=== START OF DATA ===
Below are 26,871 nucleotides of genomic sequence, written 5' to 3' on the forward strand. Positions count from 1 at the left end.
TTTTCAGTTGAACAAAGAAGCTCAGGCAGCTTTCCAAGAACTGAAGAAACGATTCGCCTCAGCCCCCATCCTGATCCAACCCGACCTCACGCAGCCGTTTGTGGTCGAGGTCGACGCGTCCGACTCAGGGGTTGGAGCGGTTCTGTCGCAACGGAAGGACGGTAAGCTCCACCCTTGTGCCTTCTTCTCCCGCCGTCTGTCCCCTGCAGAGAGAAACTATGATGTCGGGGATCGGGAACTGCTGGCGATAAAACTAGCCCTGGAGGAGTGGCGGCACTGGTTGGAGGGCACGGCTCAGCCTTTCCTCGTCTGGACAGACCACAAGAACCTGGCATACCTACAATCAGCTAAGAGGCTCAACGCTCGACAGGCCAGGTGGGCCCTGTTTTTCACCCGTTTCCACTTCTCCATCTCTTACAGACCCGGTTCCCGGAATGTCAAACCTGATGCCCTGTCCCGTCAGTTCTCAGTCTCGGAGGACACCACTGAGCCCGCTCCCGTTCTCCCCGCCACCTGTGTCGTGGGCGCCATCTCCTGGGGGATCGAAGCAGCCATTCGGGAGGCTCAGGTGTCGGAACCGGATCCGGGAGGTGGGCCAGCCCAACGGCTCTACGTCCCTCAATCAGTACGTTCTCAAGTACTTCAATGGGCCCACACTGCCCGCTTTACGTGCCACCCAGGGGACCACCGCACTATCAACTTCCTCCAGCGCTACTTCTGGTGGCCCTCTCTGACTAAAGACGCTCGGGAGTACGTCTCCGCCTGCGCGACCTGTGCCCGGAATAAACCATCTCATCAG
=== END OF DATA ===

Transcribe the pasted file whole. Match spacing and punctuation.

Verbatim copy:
Below are 26,871 nucleotides of genomic sequence, written 5' to 3' on the forward strand. Positions count from 1 at the left end.
TTTTCAGTTGAACAAAGAAGCTCAGGCAGCTTTCCAAGAACTGAAGAAACGATTCGCCTCAGCCCCCATCCTGATCCAACCCGACCTCACGCAGCCGTTTGTGGTCGAGGTCGACGCGTCCGACTCAGGGGTTGGAGCGGTTCTGTCGCAACGGAAGGACGGTAAGCTCCACCCTTGTGCCTTCTTCTCCCGCCGTCTGTCCCCTGCAGAGAGAAACTATGATGTCGGGGATCGGGAACTGCTGGCGATAAAACTAGCCCTGGAGGAGTGGCGGCACTGGTTGGAGGGCACGGCTCAGCCTTTCCTCGTCTGGACAGACCACAAGAACCTGGCATACCTACAATCAGCTAAGAGGCTCAACGCTCGACAGGCCAGGTGGGCCCTGTTTTTCACCCGTTTCCACTTCTCCATCTCTTACAGACCCGGTTCCCGGAATGTCAAACCTGATGCCCTGTCCCGTCAGTTCTCAGTCTCGGAGGACACCACTGAGCCCGCTCCCGTTCTCCCCGCCACCTGTGTCGTGGGCGCCATCTCCTGGGGGATCGAAGCAGCCATTCGGGAGGCTCAGGTGTCGGAACCGGATCCGGGAGGTGGGCCAGCCCAACGGCTCTACGTCCCTCAATCAGTACGTTCTCAAGTACTTCAATGGGCCCACACTGCCCGCTTTACGTGCCACCCAGGGGACCACCGCACTATCAACTTCCTCCAGCGCTACTTCTGGTGGCCCTCTCTGACTAAAGACGCTCGGGAGTACGTCTCCGCCTGCGCGACCTGTGCCCGGAATAAACCATCTCATCAG